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Church-mandated art
08-15-2009, 11:43 PM
Post: #1
Church-mandated art
So, I actually attended Bob Jones University (pity me). While the experience was, by and large, one of the best arguments for atheism possible, BJU does have one of the most spectacular collections of religious art in North America, if not the world. And why is there so much religious art?

It was church-mandated. Indeed, there's one guy (I can't recall his name for the life of me, but I love his paintings,) who does landscapes. That's what he wanted to do, was landscapes. But he could not paint a landscape, because somehow that whole "no graven images" commandment got twisted around to "you shall only make graven images." So he'd put a little tiny baptism in the corner, and then paint the huge landscape.

Now, at least in this case the church cannot be accused of stunting the growth of art, since church patronage actually improved the condition of art throughout the ages and was a driving force of the Renaissance, but still, that's always bothered me. How exactly do we get from "no graven images" to a period in history where literally all art in Europe had to be religious?

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08-16-2009, 12:14 AM
Post: #2
RE: Church-mandated art
What exactly bothers you? It makes for awesome art; it was a learning tool for the illiterate; and religious art was paid for by religious people. Seems fairly natural to me.

If you should see evident sins or defects, draw out of those thorns the rose; perceiving, moreover, that such apparent sinners may frequently have a good intention, for no one can judge the secrets of the heart of man.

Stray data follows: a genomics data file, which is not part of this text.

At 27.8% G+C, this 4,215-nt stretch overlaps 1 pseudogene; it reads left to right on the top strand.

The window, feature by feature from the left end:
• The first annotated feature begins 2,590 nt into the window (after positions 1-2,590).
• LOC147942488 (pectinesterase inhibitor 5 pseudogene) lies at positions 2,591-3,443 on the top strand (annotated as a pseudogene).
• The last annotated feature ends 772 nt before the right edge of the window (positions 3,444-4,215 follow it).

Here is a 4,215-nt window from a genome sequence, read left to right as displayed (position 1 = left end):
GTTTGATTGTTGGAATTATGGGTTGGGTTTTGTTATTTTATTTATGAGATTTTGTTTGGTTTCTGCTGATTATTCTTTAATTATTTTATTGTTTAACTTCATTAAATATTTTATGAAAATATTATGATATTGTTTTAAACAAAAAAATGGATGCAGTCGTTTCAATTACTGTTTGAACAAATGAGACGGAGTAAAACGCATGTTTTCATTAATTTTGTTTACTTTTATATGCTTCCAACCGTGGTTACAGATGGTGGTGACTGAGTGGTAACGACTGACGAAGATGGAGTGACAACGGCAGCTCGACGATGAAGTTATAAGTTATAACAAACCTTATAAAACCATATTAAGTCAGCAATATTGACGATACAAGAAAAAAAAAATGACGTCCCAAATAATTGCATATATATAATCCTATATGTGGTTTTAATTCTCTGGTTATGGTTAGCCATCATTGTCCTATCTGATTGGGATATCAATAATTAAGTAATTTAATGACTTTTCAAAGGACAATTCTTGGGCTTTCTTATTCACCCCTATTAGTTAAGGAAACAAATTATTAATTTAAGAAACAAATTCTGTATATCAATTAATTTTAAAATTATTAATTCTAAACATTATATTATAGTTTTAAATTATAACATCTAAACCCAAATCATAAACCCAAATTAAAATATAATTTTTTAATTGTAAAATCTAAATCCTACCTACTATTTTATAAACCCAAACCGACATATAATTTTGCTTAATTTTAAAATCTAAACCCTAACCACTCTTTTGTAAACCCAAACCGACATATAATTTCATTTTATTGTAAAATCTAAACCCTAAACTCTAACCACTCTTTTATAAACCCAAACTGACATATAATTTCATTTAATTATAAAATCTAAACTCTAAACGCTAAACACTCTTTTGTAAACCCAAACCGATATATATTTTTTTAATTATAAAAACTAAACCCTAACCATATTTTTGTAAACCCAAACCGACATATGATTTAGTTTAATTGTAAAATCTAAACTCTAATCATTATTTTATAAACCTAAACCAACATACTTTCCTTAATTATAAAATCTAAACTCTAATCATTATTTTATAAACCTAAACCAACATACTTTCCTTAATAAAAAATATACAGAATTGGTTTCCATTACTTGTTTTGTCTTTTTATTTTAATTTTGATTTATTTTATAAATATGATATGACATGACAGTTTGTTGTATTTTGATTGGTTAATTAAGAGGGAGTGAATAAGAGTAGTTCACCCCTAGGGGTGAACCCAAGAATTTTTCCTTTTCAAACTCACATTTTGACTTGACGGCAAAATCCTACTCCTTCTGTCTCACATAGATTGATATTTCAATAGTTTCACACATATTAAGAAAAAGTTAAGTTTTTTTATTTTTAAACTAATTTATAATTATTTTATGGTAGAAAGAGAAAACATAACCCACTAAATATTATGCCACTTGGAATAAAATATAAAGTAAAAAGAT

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08-16-2009, 07:57 AM (This post was last modified: 08-16-2009 07:57 AM by Raphael.)
Post: #3
RE: Church-mandated art
(08-15-2009 11:43 PM)GTseng3 Wrote:  And why is there so much religious art?

ah
the answer is always in the question, my SUN.

it embodies the language of 'archetype'. Wink
>>was Michelangelo 'connected' to the 'creation'?

[Image: hands-of-god-and-adam-from-the-sistine-c...300707.jpg]
[Image: sImage147.jpg]

here is a site that discusses art and religion and the RIGHT HAND vs. LEFT HAND.
>>it mentions the RIGHT of God and the LEFT Hand of Christ.
http://douglaswilkieart.blogspot.com/200...ous-4.html

WOW the right hand (tribe of Benjamin) and god association I was familiar with.
jesus christ I didn't know that about the poster boy superstar, he was directly associated with the LEFT HAND?
Is that true blue?

It fits my RIGHT/LEFT asymmetry theory nicely.
http://kachina2012.wordpress.com/categor...hand-path/
Doesn't it GT?

Mooving right along...please keep to the left fella when mooving down the chute... Tongue

Hmm, ever wonder GT why the cow (ox=aleph/alpha/fehu) jumped over the Moo-N?

I consider this my inspired archetypal art that somebody writing a biblical narrative might take notice.
MooN
What add the N?
My chosen art that attempts to reconcile religion and science has an answer.

namaste

NATURE cannot be HIDDEN only VEILeD with NARRATIVES that defy NATURE

CodeX4 and the Reconciliation of Science and Religion
http://kachina2012.wordpress.com/about/
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08-16-2009, 11:04 AM
Post: #4
RE: Church-mandated art
(08-16-2009 12:14 AM)Annolennar Wrote:  What exactly bothers you? It makes for awesome art; it was a learning tool for the illiterate; and religious art was paid for by religious people. Seems fairly natural to me.

It really doesn't so much. I mean, a case could be made for all the secular art that we have missed because of this, but not a strong case. No one can deny that art was one of the things that church supremacy did not diminish.